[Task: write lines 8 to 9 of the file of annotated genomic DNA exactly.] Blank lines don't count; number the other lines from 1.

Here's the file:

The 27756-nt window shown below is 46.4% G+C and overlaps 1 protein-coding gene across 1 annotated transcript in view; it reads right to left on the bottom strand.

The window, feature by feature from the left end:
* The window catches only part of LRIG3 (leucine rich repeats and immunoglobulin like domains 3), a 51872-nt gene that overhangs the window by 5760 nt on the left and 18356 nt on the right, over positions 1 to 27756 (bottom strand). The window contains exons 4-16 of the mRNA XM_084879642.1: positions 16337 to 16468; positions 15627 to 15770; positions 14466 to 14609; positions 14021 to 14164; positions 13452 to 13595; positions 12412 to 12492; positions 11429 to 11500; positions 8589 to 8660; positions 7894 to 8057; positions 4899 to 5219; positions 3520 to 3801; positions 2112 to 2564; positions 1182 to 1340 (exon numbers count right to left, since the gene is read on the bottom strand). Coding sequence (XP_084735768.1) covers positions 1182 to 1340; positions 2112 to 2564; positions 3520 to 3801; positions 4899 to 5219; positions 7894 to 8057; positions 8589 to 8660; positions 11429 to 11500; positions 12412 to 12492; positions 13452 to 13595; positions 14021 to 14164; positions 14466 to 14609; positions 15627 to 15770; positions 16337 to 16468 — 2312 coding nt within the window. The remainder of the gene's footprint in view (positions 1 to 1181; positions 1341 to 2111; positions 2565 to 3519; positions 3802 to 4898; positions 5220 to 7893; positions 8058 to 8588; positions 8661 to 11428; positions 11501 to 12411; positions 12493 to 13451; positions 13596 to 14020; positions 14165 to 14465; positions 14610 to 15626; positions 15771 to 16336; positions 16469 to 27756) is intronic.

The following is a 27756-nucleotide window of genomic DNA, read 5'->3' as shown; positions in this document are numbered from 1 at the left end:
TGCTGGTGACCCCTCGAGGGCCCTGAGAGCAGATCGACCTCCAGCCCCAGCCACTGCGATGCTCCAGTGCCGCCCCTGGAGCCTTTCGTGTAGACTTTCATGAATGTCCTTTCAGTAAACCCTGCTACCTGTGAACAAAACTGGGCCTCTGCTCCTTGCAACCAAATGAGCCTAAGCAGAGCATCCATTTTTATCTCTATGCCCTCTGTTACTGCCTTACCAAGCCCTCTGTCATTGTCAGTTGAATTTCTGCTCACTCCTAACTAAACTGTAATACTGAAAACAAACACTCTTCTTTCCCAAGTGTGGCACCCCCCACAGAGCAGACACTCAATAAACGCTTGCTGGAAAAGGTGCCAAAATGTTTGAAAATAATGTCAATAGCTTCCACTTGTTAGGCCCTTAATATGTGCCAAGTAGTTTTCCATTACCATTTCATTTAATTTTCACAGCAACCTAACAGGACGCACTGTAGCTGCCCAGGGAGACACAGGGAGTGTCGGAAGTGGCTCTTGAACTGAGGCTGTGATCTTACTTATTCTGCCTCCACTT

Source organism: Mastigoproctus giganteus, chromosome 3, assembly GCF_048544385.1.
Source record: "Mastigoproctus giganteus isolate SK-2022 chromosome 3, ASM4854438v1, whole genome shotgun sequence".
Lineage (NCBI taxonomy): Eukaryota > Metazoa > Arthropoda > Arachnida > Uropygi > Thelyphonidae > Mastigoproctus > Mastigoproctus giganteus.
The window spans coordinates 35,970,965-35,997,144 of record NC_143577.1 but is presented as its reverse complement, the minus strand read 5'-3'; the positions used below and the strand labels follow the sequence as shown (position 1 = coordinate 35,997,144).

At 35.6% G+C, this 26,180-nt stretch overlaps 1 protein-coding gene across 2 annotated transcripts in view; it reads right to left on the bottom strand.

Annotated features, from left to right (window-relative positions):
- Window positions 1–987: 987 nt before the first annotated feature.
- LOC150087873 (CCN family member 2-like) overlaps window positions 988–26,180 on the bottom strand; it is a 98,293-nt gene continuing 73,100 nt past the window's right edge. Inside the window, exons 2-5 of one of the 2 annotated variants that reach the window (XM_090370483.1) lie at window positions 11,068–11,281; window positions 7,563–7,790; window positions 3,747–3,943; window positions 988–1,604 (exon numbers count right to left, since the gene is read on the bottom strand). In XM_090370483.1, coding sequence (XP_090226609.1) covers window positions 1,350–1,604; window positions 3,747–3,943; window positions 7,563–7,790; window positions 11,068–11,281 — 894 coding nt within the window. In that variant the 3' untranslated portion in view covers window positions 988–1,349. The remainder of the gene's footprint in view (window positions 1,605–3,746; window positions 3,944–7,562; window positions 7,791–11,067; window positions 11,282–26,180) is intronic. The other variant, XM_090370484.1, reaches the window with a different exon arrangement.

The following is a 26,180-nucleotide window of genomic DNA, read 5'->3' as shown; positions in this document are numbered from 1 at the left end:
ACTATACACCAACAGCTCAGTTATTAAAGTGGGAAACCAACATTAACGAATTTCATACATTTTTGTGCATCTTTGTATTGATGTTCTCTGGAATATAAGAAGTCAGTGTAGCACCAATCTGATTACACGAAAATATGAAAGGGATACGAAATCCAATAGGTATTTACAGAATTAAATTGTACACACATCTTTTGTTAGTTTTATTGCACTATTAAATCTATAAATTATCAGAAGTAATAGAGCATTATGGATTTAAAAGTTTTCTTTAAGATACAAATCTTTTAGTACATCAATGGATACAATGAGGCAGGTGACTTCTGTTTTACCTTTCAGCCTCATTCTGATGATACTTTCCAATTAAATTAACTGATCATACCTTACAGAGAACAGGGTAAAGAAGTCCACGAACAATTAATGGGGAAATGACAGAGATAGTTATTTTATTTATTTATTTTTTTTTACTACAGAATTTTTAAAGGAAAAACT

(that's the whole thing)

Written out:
Lineage (NCBI taxonomy): Eukaryota > Metazoa > Arthropoda > Arachnida > Uropygi > Thelyphonidae > Mastigoproctus > Mastigoproctus giganteus.
The window spans coordinates 35,970,965-35,997,144 of record NC_143577.1 but is presented as its reverse complement, the minus strand read 5'-3'; the positions used below and the strand labels follow the sequence as shown (position 1 = coordinate 35,997,144).